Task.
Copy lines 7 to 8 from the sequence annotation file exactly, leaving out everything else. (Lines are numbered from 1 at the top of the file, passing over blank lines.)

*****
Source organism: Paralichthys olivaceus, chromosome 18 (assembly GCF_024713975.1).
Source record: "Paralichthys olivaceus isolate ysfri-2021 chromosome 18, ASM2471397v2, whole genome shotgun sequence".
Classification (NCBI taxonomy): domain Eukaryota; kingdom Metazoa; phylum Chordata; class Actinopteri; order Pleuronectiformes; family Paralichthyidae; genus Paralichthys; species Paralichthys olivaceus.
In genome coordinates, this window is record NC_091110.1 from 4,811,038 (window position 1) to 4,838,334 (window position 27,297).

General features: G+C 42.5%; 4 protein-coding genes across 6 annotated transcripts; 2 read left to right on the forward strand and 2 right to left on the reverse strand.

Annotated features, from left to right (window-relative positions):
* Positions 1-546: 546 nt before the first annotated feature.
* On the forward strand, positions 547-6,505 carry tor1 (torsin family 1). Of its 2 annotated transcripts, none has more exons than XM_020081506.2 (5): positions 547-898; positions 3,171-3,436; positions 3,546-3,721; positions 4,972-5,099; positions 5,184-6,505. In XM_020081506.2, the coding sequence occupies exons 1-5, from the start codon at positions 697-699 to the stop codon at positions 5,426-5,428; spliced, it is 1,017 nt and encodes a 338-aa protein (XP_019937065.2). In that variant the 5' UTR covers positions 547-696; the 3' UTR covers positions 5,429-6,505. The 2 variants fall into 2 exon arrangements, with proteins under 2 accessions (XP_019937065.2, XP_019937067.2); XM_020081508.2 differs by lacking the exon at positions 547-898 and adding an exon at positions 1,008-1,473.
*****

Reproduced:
* Positions 1-546: 546 nt before the first annotated feature.
* On the forward strand, positions 547-6,505 carry tor1 (torsin family 1). Of its 2 annotated transcripts, none has more exons than XM_020081506.2 (5): positions 547-898; positions 3,171-3,436; positions 3,546-3,721; positions 4,972-5,099; positions 5,184-6,505. In XM_020081506.2, the coding sequence occupies exons 1-5, from the start codon at positions 697-699 to the stop codon at positions 5,426-5,428; spliced, it is 1,017 nt and encodes a 338-aa protein (XP_019937065.2). In that variant the 5' UTR covers positions 547-696; the 3' UTR covers positions 5,429-6,505. The 2 variants fall into 2 exon arrangements, with proteins under 2 accessions (XP_019937065.2, XP_019937067.2); XM_020081508.2 differs by lacking the exon at positions 547-898 and adding an exon at positions 1,008-1,473.